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The values that can guide us in these changing and challenging times


26 March 2020 at 8:12 am
Rachel Clark
Professionals who work with human vulnerability and need, including teachers, medics and social workers, have a leading role to play in this current crisis, due to the values they bring to the work, that have been honed over years of practice, writes Rachel Clark.


Rachel Clark | 26 March 2020 at 8:12 am


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The values that can guide us in these changing and challenging times
26 March 2020 at 8:12 am

Professionals who work with human vulnerability and need, including teachers, medics and social workers, have a leading role to play in this current crisis, due to the values they bring to the work, that have been honed over years of practice, writes Rachel Clark.

In front of you is a single parent, unable to pay the electricity bill, or feed their kids until next payday. Or a student having a panic attack and triggering another student’s anxiety. And more current, a long line of terrified people waiting to be tested for COVID-19.

This is a regular day at work in the medical, educational, psychological or community trenches.

When a working day looks like an obstacle course of small to larger human crises or emergencies, maintaining task focus and clarity alongside compassion and non-judgment is the super-skillset honed over thousands of hours of working with human need and vulnerability.

It’s in moments of wider community crisis that the skills teachers, nurses and doctors, social and community workers have, can be seen, witnessed, and valued for the beacon of light that they are.

In times of crisis, we learn about triaging human need to manage situations safely, fairly and productively. And this is what these human-centred practitioners, as I call them, are primed to do already, because it’s in their work DNA. It’s their super-power. But how do they do what they do, each day, for a lifetime of days? 

It’s all about emotional self-regulation – these workers can quieten the personal responses they have in service of their client, patient, or student. They check-in with themselves, both internally and with qualified support, to process the waves of feelings that result from the very real knocks that happen in a day’s work. 

So, if working with human need is so difficult, why do people sign up for it? For many of these roles it’s certainly not for money. Wages are low. The pull towards service often comes from deeply held beliefs in the value of collaboration and collective action: the desire to pull together to support those who have unmet needs… and there are always unmet human needs.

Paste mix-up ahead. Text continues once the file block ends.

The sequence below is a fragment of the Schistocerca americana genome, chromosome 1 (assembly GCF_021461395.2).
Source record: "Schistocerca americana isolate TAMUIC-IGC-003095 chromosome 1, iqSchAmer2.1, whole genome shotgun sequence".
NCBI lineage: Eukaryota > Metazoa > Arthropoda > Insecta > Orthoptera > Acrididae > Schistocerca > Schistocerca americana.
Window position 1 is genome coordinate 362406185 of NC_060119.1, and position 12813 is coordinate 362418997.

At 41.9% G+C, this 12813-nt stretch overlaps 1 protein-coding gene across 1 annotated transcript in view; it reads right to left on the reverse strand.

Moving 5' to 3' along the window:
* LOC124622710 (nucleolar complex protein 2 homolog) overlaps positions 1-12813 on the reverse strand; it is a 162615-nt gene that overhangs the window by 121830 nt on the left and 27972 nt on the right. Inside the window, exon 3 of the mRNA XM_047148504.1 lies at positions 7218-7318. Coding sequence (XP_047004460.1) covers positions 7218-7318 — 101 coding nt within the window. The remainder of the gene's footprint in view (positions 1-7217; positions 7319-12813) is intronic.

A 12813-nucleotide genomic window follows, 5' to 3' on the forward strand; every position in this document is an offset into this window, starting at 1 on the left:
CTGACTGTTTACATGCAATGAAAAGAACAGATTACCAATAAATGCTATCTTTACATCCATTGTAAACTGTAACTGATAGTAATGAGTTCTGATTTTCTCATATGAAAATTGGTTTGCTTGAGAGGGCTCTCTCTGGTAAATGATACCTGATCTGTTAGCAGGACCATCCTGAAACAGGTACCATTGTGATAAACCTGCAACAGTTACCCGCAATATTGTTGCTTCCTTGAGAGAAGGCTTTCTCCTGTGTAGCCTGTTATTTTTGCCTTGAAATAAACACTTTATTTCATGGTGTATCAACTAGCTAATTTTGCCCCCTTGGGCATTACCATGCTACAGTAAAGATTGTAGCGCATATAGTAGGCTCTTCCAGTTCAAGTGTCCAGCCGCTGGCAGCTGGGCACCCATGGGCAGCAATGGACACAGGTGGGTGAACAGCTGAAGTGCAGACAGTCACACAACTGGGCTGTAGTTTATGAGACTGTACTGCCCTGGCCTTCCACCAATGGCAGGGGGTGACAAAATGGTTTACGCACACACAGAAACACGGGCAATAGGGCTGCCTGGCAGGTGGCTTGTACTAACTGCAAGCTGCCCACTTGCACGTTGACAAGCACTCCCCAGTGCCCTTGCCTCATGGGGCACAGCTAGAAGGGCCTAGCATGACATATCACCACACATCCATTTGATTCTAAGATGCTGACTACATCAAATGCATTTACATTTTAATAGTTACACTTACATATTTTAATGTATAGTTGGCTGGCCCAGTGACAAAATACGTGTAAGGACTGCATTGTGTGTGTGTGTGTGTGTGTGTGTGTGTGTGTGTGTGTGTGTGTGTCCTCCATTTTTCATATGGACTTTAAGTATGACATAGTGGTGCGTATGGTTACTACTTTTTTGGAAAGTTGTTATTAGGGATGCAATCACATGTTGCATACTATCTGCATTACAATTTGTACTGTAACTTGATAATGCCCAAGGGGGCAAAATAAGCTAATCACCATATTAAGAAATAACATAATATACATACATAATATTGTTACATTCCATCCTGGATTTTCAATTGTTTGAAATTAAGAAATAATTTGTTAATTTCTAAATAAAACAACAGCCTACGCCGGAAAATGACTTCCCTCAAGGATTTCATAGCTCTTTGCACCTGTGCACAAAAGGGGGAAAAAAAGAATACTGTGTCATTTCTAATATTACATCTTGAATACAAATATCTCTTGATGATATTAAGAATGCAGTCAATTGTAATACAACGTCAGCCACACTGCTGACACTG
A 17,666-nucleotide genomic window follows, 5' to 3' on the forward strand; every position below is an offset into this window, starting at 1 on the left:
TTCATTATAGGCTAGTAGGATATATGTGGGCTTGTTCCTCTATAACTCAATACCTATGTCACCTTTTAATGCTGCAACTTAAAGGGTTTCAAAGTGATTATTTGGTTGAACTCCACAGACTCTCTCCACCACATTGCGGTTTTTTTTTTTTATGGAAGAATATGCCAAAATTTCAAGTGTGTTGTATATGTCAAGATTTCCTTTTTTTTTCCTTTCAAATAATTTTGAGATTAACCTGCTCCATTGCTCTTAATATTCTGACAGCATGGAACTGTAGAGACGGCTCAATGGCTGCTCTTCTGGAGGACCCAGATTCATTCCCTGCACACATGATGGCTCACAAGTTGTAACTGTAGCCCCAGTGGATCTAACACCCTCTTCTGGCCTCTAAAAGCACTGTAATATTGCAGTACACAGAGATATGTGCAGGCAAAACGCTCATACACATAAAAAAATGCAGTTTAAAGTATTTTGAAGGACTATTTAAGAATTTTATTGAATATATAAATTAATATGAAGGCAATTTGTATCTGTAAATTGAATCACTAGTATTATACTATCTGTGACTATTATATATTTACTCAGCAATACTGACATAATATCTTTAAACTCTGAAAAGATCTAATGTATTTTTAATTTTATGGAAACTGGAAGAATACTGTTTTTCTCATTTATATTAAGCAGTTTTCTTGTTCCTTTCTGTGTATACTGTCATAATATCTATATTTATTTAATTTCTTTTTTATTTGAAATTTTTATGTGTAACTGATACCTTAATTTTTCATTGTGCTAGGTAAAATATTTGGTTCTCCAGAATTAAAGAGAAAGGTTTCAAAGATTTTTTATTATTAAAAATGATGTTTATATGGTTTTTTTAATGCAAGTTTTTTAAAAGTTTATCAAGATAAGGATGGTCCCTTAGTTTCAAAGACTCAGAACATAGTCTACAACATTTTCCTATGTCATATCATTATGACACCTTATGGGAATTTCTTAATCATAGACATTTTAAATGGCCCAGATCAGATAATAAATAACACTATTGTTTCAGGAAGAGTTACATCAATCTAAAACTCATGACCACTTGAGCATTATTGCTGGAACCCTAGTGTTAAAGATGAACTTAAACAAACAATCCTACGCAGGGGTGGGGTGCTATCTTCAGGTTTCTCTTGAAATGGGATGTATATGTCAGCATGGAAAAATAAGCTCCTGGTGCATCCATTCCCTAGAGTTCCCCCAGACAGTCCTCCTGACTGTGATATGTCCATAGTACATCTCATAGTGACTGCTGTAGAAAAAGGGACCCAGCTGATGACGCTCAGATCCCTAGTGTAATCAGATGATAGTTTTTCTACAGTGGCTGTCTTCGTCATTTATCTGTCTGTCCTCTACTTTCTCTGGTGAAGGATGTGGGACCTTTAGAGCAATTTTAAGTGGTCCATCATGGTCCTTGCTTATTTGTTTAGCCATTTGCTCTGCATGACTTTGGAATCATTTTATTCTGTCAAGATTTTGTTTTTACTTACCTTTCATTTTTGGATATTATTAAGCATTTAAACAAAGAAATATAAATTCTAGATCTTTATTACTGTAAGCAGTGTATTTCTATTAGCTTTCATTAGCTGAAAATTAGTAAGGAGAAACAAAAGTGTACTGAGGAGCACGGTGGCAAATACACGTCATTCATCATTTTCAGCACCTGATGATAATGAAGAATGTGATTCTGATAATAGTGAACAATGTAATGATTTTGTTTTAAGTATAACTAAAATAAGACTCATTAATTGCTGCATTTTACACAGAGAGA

In our culture, in modern times, we have placed value in strange places: money; property; external beauty. There is no doubt that a flashy car or a larger house at times can be alluring and easily sold as an ideal. We are all encouraged to believe in the pursuit of acquisition because that is the capitalist way. But when times get tough, what is of real value comes into clearer sight: relationships; trust; care; love. As a society we have fallen out of love with these core principles of humanity. 

Here we are: right now, the sparkly new things we have been told to covet mean little. In the face of an evolving health crisis we are having to re-evaluate all that we have come to believe is important, and it comes down to people and how we connect to each other. 

The performances we see from most of our politicians fall so very short when looking to leadership for modelled behaviour. So often the behaviours we witness in Parliament or press conferences boil down to shouting and shutting others down or belittling opposing viewpoints: all features of an adversarial political culture emanating from values placed on being “right”, or “in control”. In recent times we have also seen our elected leaders missing clear human cues calling for compassion – think forcing shocked community members to shake hands for the camera when what they needed was to be heard and witnessed in their grief.

In contrast, the everyday heroes still working in classrooms, surgeries, and shelters are using skills to support those in pain, fear, or confusion that come from values of empathy, patience, solidarity and support. When possible, they will be allowing what needs to be shared, to be. They won’t be forcing their own agendas onto others.

I believe now is the time for the incredible human-centred practitioners in our midst to lead our communities by demonstrating what care, listening, and attending to those who are scared and vulnerable looks like. 

This is the time for our human-centred approaches to shine. 

This is the time to be valued for our skills.

This is the time to lead our communities.

 

About the author: Rachel Clark is a teacher and community development practitioner with 25 years practice experience. She teaches and mentors future community service workers, organisers and activists to make an impact in their community from a strengths-based, self-care and diversity perspective. Rachel is also the founder of Lumin Leaders, an organisation which guides human-centred practitioners through educational and psychological support services.


Rachel Clark  |  @ProBonoNews

Rachel Clark is a teacher and community development practitioner, and the founder of Lumin Leaders.

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